Later On

A blog written for those whose interests more or less match mine.

Archive for the ‘Democrats’ Category

US spies heard Russian intelligence agent vowing to target Clinton: report

leave a comment »

Mark Hensch reports in The Hill:

U.S. spies reportedly heard a Russian military intelligence officer bragging about his organization planning to target Hillary Clinton in May 2016.

The officer told a colleague that GRU would cause havoc in America’s presidential election, Time reported Thursday.

The officer reportedly described the intelligence agency’s effort as retribution for what Russian President Vladimir Putin considered Clinton’s influence campaign against him while serving as secretary of State.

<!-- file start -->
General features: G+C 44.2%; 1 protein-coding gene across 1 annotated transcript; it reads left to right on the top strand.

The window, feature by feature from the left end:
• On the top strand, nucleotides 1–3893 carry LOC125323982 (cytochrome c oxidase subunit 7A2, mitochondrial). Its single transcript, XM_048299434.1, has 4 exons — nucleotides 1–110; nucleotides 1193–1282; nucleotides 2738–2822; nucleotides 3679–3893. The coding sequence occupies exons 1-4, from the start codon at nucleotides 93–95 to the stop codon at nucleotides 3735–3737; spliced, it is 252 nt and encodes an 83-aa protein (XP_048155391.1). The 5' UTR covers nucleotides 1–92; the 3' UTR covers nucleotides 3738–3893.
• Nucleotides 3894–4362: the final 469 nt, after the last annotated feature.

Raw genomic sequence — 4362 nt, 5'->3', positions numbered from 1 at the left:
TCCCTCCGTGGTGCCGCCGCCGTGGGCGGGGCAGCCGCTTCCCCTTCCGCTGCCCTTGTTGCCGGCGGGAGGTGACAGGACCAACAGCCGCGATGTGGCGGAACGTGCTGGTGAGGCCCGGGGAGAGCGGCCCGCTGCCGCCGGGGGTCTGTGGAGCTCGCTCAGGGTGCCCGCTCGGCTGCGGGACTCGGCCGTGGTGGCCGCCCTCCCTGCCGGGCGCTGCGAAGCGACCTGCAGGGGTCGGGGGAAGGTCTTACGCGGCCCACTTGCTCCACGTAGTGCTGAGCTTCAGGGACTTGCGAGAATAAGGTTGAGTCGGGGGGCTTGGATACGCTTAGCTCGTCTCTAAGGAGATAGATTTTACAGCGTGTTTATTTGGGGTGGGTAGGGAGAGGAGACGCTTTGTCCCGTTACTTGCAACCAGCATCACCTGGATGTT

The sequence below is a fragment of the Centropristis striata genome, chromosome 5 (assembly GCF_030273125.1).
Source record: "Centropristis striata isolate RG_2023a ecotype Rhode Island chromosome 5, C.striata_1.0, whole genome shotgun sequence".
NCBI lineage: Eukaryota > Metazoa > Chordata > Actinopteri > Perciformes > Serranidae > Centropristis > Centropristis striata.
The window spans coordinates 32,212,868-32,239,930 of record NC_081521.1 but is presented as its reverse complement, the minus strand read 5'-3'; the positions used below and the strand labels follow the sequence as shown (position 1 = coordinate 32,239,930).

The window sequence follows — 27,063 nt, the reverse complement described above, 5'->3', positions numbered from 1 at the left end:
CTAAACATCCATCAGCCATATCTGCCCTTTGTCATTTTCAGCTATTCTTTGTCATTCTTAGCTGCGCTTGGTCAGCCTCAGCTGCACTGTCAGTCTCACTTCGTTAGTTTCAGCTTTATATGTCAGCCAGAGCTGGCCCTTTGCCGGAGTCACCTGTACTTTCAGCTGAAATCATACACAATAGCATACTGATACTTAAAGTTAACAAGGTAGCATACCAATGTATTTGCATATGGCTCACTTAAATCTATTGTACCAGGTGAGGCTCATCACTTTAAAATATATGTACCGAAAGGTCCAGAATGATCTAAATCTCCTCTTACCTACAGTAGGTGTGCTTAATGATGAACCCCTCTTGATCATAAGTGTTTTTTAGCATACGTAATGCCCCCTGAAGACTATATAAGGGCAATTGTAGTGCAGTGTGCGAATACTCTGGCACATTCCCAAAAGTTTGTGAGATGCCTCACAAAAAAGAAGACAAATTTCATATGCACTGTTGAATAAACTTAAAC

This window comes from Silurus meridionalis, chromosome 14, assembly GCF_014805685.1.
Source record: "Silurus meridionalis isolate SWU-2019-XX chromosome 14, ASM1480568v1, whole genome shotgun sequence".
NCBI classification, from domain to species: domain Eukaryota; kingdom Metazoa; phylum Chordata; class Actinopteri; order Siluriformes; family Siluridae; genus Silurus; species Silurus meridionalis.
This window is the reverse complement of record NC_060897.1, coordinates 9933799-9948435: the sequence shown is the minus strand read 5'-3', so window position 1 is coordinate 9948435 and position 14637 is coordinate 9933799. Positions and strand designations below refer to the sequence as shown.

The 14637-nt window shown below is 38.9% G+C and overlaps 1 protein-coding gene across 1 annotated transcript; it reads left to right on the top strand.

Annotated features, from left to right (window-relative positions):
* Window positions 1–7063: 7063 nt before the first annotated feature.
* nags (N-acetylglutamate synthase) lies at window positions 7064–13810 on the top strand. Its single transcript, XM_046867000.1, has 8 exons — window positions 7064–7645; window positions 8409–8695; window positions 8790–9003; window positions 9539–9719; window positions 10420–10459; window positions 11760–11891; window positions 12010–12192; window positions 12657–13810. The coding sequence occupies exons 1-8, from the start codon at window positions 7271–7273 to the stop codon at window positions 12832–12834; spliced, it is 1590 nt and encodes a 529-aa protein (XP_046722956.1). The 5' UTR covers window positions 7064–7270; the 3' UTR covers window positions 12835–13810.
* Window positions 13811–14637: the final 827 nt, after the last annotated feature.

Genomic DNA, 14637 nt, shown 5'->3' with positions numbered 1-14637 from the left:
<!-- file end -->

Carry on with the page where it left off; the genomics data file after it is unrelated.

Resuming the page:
Senior U.S. intelligence officials told Time that American spies transcribed the conversation and sent it to headquarters for analysis.

Time reported that an official document based on the raw intelligence was then circulated.

“We didn’t really understand the context of it until much later,” a senior U.S. intelligence official said.

Putin publicly accused Clinton of conducting a major operation against Russia when protests erupted in more than 70 cities in 2011.

The Russian leader said that Clinton had sent “a signal” to demonstrators and that the State Department had actively worked to fuel the unrest.

The State Department countered that it had only funded pro-democracy organizations. . .

Continue reading.

Written by LeisureGuy

18 May 2017 at 5:45 pm

Intriguing column by Jennifer Rubin: “The next FBI director”

leave a comment »

She writes in the Washington Post:

The Post reports: